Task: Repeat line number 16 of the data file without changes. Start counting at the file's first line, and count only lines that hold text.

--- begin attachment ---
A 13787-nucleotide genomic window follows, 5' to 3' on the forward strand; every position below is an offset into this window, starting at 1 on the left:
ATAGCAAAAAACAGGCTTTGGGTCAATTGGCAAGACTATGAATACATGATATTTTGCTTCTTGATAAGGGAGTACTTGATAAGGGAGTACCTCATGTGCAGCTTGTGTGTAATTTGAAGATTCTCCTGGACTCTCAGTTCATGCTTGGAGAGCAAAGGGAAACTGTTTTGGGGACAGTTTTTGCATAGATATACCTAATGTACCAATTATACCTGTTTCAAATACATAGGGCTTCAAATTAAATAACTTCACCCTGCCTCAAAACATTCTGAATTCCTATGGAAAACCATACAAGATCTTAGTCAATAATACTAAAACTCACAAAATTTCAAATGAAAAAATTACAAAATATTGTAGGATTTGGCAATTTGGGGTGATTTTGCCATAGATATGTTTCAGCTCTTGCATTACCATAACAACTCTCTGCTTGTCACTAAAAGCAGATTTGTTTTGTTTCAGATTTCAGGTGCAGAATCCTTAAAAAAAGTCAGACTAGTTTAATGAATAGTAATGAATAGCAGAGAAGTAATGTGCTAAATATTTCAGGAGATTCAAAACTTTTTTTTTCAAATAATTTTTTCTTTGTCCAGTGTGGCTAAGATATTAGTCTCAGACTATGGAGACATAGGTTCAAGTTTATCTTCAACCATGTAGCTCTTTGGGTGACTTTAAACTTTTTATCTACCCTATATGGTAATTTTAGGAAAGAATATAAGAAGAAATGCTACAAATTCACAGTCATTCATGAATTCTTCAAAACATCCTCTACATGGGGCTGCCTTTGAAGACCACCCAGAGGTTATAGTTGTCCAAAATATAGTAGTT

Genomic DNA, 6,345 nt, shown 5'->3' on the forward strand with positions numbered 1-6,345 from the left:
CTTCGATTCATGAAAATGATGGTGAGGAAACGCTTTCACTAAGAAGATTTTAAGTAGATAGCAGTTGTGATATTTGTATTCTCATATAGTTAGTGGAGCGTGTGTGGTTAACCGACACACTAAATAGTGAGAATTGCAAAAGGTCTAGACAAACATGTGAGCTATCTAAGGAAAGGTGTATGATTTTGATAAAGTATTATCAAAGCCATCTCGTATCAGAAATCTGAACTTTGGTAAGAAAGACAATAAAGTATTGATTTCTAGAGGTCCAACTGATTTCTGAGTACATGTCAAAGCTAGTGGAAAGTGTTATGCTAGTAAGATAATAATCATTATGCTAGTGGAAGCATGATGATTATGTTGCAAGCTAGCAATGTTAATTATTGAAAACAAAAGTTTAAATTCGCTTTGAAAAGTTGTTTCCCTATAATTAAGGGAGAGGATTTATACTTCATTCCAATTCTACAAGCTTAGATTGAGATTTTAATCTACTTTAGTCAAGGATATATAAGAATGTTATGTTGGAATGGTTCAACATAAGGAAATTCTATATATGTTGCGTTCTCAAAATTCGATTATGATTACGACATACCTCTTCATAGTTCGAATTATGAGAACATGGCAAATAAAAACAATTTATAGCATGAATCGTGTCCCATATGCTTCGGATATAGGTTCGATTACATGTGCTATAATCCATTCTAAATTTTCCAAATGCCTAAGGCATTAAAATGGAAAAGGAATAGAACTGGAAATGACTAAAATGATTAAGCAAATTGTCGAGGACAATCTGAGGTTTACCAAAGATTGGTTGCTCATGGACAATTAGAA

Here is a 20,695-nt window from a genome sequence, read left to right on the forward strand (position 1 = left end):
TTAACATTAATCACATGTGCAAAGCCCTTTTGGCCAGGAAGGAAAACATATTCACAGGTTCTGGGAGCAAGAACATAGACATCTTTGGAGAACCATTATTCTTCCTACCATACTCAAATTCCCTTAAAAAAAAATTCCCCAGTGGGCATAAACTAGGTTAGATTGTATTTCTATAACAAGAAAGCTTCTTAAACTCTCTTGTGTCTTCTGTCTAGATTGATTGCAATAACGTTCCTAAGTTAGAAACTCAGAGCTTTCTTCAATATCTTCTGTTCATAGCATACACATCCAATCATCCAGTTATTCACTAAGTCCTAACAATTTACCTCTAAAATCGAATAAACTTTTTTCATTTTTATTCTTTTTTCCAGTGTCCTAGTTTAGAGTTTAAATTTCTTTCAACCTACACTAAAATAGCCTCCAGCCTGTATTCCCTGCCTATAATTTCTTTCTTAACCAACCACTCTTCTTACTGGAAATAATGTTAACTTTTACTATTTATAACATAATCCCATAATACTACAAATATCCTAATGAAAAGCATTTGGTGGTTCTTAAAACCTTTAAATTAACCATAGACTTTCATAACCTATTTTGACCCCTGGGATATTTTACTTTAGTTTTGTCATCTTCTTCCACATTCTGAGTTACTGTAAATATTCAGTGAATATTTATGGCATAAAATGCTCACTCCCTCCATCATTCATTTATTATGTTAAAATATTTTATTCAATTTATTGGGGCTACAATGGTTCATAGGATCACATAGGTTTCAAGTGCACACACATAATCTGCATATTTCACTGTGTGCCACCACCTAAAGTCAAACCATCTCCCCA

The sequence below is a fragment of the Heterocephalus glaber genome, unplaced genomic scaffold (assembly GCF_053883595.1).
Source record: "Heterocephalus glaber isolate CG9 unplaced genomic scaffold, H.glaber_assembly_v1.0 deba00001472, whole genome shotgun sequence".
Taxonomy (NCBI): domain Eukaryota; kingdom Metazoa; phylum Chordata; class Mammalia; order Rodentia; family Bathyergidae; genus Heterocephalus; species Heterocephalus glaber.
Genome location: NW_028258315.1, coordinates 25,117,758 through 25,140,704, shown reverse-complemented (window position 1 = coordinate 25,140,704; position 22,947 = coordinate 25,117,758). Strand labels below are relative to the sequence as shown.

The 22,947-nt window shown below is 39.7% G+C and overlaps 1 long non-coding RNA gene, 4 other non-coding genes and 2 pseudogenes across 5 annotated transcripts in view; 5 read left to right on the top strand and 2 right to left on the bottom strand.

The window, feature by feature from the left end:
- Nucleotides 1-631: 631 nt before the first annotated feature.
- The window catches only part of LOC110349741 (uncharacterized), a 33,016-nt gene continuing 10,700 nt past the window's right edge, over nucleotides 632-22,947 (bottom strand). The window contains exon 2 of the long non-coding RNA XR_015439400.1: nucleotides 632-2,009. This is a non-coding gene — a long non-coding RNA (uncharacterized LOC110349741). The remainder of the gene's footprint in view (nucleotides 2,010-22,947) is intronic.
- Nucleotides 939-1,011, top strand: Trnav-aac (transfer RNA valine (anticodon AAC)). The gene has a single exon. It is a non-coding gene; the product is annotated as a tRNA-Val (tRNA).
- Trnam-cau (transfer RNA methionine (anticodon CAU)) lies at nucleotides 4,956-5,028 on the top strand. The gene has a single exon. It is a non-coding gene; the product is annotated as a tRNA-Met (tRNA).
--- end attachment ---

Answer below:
- Trnam-cau (transfer RNA methionine (anticodon CAU)) lies at nucleotides 4,956-5,028 on the top strand. The gene has a single exon. It is a non-coding gene; the product is annotated as a tRNA-Met (tRNA).